Bearsie Bear and the Surprise Sleepover Party

Bearsie Bear and the Surprise Sleepover Party

3.0 2
by Bernard Waber, Houghton Mifflin
     
 

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Bearsie Bear is just falling asleep when a very cold Moosie Moose knocks on the door and asks to sleep over in Bearsie Bear's warm bed. Next knocks Cowsie Cow, then Piggie Pig, then Foxie Fox, then Goosie Goose . . . and the bed becomes, to say the least, crowded. The final knock is from Porkie Porcupine, whose insistence on a place to sleep causes a very pointed

Overview

Bearsie Bear is just falling asleep when a very cold Moosie Moose knocks on the door and asks to sleep over in Bearsie Bear's warm bed. Next knocks Cowsie Cow, then Piggie Pig, then Foxie Fox, then Goosie Goose . . . and the bed becomes, to say the least, crowded. The final knock is from Porkie Porcupine, whose insistence on a place to sleep causes a very pointed problem. How these animal friends make room for one another makes for a truly friendly picture book read-aloud for very young children.

Editorial Reviews

From the Publisher

"When Bearsie Bear is just warmly tucked in, there comes a knock at the door.It is Moosie Moose wanting to sleep over. Subsequent knocks reveal Cowsie Cow, Piggie Pig, Foxie Fox, and Goosie Goose. Kindly Bearsie Bear adds them one by one to the now-crowded bed. . . . A splendid read-aloud, extremely repetitive and very funny, too: the reader aloud will undoubtedly be joined by a chorus of listeners happily helping the story along its cumulative way." Horn Book, Starred
Publishers Weekly - Publisher's Weekly
The creator of the affable Lyle, Lyle Crocodile is as playful as ever in this cumulative caper that uses repetition and alliteration to rollicking effect. On a cold evening as "the wind hissed and howled," a chilly Moosie Moose knocks at Bearsie Bear's door to ask if he may sleep over. Five other animals in turn make the same request, each time the most recent arrival answers the door for the newcomer, who then leaps joyously into Bearsie's increasingly crowded bed. Waber's effervescent watercolors depict the wide-eyed gang, with only heads and paws (or claws or hooves) showing from under the bedspread, until Porkie Porcupine shows up and the six sleepy creatures wisely chime "Uh-oh." Waber's precisely timed splashes of slapstick (twice the remark, "You can say that again" brings on a repetition of what was just said) adds to the comedy of the tale. A great pick for both beginning readers and for reading aloud in a variety of voices, this comical nocturnal tale is especially suitable for a bedtime giggle or two. Ages 3-6. (Oct.)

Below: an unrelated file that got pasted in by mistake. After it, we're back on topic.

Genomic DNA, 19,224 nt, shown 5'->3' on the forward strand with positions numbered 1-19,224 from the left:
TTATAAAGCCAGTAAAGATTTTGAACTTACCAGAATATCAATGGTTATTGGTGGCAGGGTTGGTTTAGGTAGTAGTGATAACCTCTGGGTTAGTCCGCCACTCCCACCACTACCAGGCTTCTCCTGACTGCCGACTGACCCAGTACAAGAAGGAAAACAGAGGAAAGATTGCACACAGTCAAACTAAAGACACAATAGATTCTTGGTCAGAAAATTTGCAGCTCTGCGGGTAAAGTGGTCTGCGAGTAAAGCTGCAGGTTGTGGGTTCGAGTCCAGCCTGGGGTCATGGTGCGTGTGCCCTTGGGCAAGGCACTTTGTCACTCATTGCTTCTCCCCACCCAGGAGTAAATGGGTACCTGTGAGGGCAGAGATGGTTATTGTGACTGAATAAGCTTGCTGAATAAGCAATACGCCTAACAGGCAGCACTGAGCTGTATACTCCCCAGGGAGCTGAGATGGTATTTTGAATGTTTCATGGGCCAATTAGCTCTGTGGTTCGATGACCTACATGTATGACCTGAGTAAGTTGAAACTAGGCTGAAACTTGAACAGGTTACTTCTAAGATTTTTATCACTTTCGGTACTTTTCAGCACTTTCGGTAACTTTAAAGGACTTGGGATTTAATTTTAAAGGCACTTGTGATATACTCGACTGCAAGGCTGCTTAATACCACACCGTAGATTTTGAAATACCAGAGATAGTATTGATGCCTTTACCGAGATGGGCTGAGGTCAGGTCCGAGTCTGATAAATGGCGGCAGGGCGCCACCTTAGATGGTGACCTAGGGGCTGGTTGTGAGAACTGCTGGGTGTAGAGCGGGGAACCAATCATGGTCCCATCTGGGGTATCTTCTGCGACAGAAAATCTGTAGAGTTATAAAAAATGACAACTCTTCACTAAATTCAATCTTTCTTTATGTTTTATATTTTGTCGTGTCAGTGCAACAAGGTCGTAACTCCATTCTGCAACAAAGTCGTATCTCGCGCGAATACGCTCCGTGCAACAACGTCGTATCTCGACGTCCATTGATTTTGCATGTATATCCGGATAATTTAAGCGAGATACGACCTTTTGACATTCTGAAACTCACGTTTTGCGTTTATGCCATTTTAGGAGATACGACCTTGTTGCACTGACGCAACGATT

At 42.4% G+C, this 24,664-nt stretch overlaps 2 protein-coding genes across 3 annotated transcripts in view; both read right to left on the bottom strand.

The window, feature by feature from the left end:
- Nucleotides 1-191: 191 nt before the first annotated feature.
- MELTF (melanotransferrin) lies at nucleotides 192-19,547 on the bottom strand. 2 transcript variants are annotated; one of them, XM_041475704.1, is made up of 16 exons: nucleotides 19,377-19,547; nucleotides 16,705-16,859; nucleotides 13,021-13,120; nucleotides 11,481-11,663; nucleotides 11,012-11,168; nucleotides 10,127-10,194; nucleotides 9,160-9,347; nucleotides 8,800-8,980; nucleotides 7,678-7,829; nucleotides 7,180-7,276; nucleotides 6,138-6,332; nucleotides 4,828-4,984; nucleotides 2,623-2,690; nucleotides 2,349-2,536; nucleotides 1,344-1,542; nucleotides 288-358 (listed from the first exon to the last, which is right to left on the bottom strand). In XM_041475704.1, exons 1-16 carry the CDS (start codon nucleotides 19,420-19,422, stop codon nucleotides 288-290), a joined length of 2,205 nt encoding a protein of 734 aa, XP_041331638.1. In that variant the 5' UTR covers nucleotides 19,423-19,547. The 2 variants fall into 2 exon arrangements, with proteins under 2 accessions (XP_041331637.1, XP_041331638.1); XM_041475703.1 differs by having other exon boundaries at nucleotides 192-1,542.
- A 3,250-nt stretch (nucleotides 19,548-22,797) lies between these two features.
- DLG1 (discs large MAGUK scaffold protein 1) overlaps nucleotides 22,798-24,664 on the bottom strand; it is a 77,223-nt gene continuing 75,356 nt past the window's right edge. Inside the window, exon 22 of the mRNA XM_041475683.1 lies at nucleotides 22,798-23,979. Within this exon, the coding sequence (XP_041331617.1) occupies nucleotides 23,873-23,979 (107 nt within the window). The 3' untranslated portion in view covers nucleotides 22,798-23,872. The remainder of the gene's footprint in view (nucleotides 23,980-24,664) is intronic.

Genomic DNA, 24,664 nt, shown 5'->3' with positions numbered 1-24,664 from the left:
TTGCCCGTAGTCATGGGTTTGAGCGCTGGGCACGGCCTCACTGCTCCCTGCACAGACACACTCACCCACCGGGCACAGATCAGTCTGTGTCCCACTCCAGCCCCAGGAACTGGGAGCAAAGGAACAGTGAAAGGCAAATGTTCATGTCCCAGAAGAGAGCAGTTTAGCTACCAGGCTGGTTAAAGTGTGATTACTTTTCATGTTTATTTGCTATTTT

Publishers Weekly
Moosie Moose knocks on Bearsie Bear's door to ask if he may sleep over on a cold evening in the first of a series of guest-proposed invitations. "This cumulative caper uses repetition and alliteration to rollicking effect," said PW, describing the tale as "especially suitable for a bedtime giggle or two." Ages 3-8. (May) Copyright 2002 Cahners Business Information.
School Library Journal
PreS-Gr 1Bearsie Bear isn't in his warm bed very long when he hears a knock on the door. The cold evening brings Moosie Moose asking for a warm place to sleep. As soon as those two get settled, Cowsie Cow comes knocking, also looking for shelter. She is followed by Piggie Pig, Foxie Fox, and Goosie Goose. Porkie Porcupine is the last to appear, also jumping into the bed, prompting the others to flee their prickly friend. When the cold wind blows again, the others quickly return, and a solution agreeable to all is found. Young children should enjoy the constant repetition, although it borders on becoming tedious. While the names of this cast of characters works on an alliterative basis, they are a tad trite. Waber's delightfully uncluttered pictures, filled with homey details and expressive animals, add to the overall appeal.Christy Norris, Valley Cottage Library, NY
Kirkus Reviews
A humorous cumulative tale that makes a great read-aloud for the very young. A wintry scene shows an isolated house so deep in snow that the road can't be seen. A moose plods its way to the door and knocks; a bear sleeping cozily near his blazing fireplace opens one eye and asks who it is. " `It's me, Moosie Moose,' said Moosie Moose. `Moosie Moose?' said Bearsie Bear. `Yes, Moosie Moose,' said Moosie Moose." The repetition of the already repetitive names continues as more animals join the bear and moose in a wide bed; mild joking transpires as unlikely bedfellows are added: cow, pig, fox, goose. The generosity of the host is strained when a porcupine joins in, and everyone leaves. But the sad faces at the snowy window melt Bearsie Bear's notably large heart, and all find peaceful sleep away from the elements. Waber's familiar watercolors find humor in every scene while warmth and security are the backbone of the story. The reading of the accumulated names every time the animals settle down results in a book that may be too raucous for bedtime, but ideal for story hours.

Product Details

ISBN-13:
9780395864500
Publisher:
Houghton Mifflin Harcourt
Publication date:
10/28/1997
Edition description:
None
Pages:
40
Product dimensions:
(w) x (h) x 0.12(d)
Lexile:
290L (what's this?)
Age Range:
4 - 8 Years

Meet the Author


Bernard Waber, who has written eight delightful books about Lyle the Crocodile, a little boy named Ira, and a firefly named Torchy, is the author of more than seventeen picture books for children. Widely praised by reviewers for his ability to describe common family problems, he is best loved by children for his freeflowing humor and gentle characters.

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Bearsie Bear and the Surprise Sleepover Party 3 out of 5 based on 0 ratings. 2 reviews.
Anonymous More than 1 year ago
Guest More than 1 year ago
I'm not sure who likes the book more; me or my daughter.